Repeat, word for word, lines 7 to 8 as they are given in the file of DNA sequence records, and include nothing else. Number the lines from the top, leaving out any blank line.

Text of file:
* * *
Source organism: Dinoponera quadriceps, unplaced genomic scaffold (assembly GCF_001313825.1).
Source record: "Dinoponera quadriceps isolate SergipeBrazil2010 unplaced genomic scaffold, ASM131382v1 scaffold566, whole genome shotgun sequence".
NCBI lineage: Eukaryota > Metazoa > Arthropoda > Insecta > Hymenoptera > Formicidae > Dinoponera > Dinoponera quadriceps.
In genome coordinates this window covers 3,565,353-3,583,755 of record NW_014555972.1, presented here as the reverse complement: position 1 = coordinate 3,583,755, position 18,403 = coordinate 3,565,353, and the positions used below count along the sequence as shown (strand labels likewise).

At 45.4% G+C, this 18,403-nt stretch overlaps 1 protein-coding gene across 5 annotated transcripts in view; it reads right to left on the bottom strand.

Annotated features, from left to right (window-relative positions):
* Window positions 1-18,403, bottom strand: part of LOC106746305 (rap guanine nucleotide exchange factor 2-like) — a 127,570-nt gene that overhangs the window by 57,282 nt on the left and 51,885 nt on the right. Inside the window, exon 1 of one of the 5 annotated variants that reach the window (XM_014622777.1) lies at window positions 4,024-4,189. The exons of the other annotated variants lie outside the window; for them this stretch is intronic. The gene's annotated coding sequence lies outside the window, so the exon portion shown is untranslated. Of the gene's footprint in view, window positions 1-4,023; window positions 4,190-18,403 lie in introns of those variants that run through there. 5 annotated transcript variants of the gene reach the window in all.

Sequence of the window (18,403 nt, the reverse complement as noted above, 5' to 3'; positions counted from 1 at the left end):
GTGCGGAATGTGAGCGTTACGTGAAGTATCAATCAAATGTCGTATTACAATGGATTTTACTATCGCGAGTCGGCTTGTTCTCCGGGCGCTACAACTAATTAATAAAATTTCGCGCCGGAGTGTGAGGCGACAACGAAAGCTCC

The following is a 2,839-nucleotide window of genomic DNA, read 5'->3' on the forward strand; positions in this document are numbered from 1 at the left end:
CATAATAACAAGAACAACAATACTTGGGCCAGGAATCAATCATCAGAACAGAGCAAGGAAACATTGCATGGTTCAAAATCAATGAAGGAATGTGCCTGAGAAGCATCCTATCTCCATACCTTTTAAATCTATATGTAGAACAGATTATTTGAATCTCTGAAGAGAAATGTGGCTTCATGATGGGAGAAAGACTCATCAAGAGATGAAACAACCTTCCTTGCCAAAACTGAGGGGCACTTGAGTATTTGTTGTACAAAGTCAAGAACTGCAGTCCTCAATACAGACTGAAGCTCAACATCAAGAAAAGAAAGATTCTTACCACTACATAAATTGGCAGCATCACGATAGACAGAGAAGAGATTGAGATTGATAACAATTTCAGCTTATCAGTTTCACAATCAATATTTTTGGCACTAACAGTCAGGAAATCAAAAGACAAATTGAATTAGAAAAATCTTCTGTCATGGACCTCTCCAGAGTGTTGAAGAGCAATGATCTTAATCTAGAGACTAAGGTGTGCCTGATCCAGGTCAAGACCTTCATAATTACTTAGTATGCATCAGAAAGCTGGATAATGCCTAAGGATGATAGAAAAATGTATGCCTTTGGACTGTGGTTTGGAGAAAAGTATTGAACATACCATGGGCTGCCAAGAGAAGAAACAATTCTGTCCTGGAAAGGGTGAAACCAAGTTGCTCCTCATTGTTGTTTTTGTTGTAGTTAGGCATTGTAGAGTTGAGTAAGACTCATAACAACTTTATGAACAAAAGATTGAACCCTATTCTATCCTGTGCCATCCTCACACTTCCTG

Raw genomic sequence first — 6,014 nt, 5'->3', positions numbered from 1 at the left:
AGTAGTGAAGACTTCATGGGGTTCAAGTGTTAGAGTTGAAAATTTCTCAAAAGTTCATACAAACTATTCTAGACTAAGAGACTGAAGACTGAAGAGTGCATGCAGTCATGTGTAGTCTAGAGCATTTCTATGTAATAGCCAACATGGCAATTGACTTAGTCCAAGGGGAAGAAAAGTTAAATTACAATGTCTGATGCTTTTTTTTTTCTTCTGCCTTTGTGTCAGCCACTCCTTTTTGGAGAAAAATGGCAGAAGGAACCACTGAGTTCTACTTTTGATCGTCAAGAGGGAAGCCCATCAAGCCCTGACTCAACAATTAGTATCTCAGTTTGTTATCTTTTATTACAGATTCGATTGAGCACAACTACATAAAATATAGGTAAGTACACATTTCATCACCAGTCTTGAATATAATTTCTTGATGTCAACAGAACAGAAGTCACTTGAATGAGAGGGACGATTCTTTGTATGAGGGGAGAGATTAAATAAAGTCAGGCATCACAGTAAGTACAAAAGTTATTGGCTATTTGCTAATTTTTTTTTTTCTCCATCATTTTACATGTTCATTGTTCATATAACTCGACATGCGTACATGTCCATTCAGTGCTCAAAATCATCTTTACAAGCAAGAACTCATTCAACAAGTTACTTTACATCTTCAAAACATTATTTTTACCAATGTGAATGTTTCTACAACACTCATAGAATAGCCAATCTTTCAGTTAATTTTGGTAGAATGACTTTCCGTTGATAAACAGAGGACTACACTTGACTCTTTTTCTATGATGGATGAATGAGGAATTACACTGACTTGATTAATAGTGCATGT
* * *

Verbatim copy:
* Window positions 1-18,403, bottom strand: part of LOC106746305 (rap guanine nucleotide exchange factor 2-like) — a 127,570-nt gene that overhangs the window by 57,282 nt on the left and 51,885 nt on the right. Inside the window, exon 1 of one of the 5 annotated variants that reach the window (XM_014622777.1) lies at window positions 4,024-4,189. The exons of the other annotated variants lie outside the window; for them this stretch is intronic. The gene's annotated coding sequence lies outside the window, so the exon portion shown is untranslated. Of the gene's footprint in view, window positions 1-4,023; window positions 4,190-18,403 lie in introns of those variants that run through there. 5 annotated transcript variants of the gene reach the window in all.

Sequence of the window (18,403 nt, the reverse complement as noted above, 5' to 3'; positions counted from 1 at the left end):